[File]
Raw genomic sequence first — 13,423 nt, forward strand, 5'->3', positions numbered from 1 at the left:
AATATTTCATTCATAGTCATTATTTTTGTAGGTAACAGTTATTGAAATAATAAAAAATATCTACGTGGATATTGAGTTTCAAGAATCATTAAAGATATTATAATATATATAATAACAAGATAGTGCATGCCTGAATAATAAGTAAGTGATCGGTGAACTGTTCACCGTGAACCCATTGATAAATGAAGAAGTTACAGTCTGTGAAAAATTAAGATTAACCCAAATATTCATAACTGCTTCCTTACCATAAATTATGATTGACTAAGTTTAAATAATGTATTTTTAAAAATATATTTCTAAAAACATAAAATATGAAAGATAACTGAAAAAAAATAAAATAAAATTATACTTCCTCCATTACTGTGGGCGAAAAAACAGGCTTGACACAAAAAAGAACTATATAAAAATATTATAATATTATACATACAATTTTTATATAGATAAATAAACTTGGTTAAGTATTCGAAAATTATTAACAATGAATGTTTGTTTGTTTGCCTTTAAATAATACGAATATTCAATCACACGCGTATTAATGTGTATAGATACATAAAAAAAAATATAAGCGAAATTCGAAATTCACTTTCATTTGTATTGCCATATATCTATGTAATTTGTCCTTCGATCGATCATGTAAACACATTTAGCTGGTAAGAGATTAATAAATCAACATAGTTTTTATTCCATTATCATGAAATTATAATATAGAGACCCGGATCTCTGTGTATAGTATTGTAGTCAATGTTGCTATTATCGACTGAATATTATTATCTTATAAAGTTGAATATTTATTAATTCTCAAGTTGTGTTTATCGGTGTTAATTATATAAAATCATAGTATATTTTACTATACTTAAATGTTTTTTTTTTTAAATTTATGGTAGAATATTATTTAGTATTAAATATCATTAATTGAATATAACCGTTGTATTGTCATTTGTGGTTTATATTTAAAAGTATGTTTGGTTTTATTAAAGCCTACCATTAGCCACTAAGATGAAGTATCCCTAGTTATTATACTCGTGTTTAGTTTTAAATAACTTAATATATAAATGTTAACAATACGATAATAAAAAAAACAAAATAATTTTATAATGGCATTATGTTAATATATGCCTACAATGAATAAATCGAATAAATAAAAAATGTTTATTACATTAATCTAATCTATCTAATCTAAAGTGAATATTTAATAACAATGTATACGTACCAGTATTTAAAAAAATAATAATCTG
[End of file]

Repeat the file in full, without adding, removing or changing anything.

Raw genomic sequence first — 13,423 nt, forward strand, 5'->3', positions numbered from 1 at the left:
AATATTTCATTCATAGTCATTATTTTTGTAGGTAACAGTTATTGAAATAATAAAAAATATCTACGTGGATATTGAGTTTCAAGAATCATTAAAGATATTATAATATATATAATAACAAGATAGTGCATGCCTGAATAATAAGTAAGTGATCGGTGAACTGTTCACCGTGAACCCATTGATAAATGAAGAAGTTACAGTCTGTGAAAAATTAAGATTAACCCAAATATTCATAACTGCTTCCTTACCATAAATTATGATTGACTAAGTTTAAATAATGTATTTTTAAAAATATATTTCTAAAAACATAAAATATGAAAGATAACTGAAAAAAAATAAAATAAAATTATACTTCCTCCATTACTGTGGGCGAAAAAACAGGCTTGACACAAAAAAGAACTATATAAAAATATTATAATATTATACATACAATTTTTATATAGATAAATAAACTTGGTTAAGTATTCGAAAATTATTAACAATGAATGTTTGTTTGTTTGCCTTTAAATAATACGAATATTCAATCACACGCGTATTAATGTGTATAGATACATAAAAAAAAATATAAGCGAAATTCGAAATTCACTTTCATTTGTATTGCCATATATCTATGTAATTTGTCCTTCGATCGATCATGTAAACACATTTAGCTGGTAAGAGATTAATAAATCAACATAGTTTTTATTCCATTATCATGAAATTATAATATAGAGACCCGGATCTCTGTGTATAGTATTGTAGTCAATGTTGCTATTATCGACTGAATATTATTATCTTATAAAGTTGAATATTTATTAATTCTCAAGTTGTGTTTATCGGTGTTAATTATATAAAATCATAGTATATTTTACTATACTTAAATGTTTTTTTTTTTAAATTTATGGTAGAATATTATTTAGTATTAAATATCATTAATTGAATATAACCGTTGTATTGTCATTTGTGGTTTATATTTAAAAGTATGTTTGGTTTTATTAAAGCCTACCATTAGCCACTAAGATGAAGTATCCCTAGTTATTATACTCGTGTTTAGTTTTAAATAACTTAATATATAAATGTTAACAATACGATAATAAAAAAAACAAAATAATTTTATAATGGCATTATGTTAATATATGCCTACAATGAATAAATCGAATAAATAAAAAATGTTTATTACATTAATCTAATCTATCTAATCTAAAGTGAATATTTAATAACAATGTATACGTACCAGTATTTAAAAAAATAATAATCTG